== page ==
Trudeau announces extension of Canada’s NATO mission in Baltics

Prime Minister Justin Trudeau is in Latvia where he announced Canada will extend its "Operation Reassurance" in eastern Europe.

Prime Minister Justin Trudeau is extending Canada’s military mission in the Baltics in an effort to aid NATO allies in deterring further military aggression from Russia.

Trudeau made the announcement at a military base in Latvia on Tuesday as he continues his European trip to address the ongoing war in Ukraine. The multi-year renewal of Canada’s involvement in Operation Reassurance was originally scheduled to end a year from now.

“The troops here are not only defending Latvia or eastern Europe, they are defending all NATO allies, including Canada,” said Trudeau.

“That’s why this work is so important, especially in the face of continued Russian aggression.”

Trudeau stood alongside the prime ministers from Latvia and Spain, as well as NATO Secretary General Jens Stoltenberg, while making the announcement at the Adazi Military Base where several hundred Canadian troops and NATO allies are stationed. Canada’s Minister of National Defence Anita Anand was also in attendance.

Both Trudeau and Stoltenberg said an attack on any NATO territory would be considered an attack on all NATO allies when asked about the possibility of Russian encroachment beyond Ukraine. However, Stoltenberg noted the increased military presence in the region is an aim to prevent further war.

“NATO has never been more united and determined than we are now,” Trudeau said.

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Earlier in the day, Trudeau pledged his support for NATO countries bordering Russia and promised Canada would stand with the leaders of Latvia, Lithuania and Estonia against the aggression of their neighbour to the east.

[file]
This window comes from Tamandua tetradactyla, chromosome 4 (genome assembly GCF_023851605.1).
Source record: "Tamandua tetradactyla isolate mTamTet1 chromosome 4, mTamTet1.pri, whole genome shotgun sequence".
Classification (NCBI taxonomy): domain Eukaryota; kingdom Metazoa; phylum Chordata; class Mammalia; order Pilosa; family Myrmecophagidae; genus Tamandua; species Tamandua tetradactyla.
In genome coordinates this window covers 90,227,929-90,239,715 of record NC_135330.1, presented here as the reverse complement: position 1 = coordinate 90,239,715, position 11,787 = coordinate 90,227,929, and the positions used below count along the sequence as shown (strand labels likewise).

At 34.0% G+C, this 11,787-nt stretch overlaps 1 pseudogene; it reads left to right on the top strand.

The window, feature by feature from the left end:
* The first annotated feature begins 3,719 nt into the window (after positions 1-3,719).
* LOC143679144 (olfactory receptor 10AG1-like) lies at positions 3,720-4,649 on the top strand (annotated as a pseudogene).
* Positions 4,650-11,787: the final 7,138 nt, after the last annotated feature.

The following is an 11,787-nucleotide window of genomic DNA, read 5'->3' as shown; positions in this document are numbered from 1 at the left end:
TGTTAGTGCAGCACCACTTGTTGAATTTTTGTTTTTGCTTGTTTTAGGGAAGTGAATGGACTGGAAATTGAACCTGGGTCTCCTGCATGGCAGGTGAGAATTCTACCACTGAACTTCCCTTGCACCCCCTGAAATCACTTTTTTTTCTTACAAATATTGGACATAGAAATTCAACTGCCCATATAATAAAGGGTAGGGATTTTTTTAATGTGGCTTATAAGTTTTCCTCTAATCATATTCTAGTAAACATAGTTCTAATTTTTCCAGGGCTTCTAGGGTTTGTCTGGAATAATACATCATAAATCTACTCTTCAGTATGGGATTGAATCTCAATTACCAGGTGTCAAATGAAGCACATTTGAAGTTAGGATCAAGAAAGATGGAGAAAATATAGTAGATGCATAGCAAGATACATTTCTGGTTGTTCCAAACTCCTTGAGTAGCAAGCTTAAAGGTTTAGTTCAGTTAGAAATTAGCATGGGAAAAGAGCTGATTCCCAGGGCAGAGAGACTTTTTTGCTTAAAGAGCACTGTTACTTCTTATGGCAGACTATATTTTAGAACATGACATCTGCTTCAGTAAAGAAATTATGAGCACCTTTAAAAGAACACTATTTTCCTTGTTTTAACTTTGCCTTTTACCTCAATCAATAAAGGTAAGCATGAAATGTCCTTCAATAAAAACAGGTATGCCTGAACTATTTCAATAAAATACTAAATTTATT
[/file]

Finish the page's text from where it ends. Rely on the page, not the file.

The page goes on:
“You are literally on the front lines of this challenge with Russia,” said Trudeau after arriving in Riga, the Latvian capital, ahead of his Tuesday meetings.

“Quite frankly, you have been living not just with the military threat, not just with the history of occupation, but also, the daily use of propaganda and disinformation to try and undermine the democracy and the values you have.”

The Latvian Freedom Monument and the country’s Foreign Ministry building were both lit up in Ukrainian blue and yellow light as Trudeau arrived. He also met with the Latvian president in addition to the prime ministers of the three Baltic States.

While at the base, Trudeau held a meeting with Stoltenberg to further discuss the NATO mission in Latvia. The mission is one of four such efforts in the Baltics and Poland, designed to demonstrate the strength of the NATO alliance in the region.

Canada has several hundred troops in the region and has promised hundreds more. There are more than 3,400 Canadian soldiers currently on stand-by.

NATO allies, including Canada, have refused to police a no-fly zone over Ukraine despite continued requests from President Volodymyr Zelenskyy. NATO officials continue to condemn the Russian attacks but say a no-fly zone would lead to an escalation of war in Europe.

Trudeau announced new sanctions on Monday for 10 prominent Russian political and business leaders backing the Putin regime. Trudeau announced the sanctions during a news conference in London, England, where he was appearing alongside British Prime Minister Boris Johnson and Dutch Prime Minister Mark Rutte.

The three countries announced a new coalition to provide more stable and consistent support for Ukraine, especially around the humanitarian crisis with refugees fleeing the violence.

Following his visit to Latvia, Trudeau will depart for Germany and is scheduled to visit Poland later in the week.

With files from CityNews reporter Cormac Mac Sweeney and The Canadian Press

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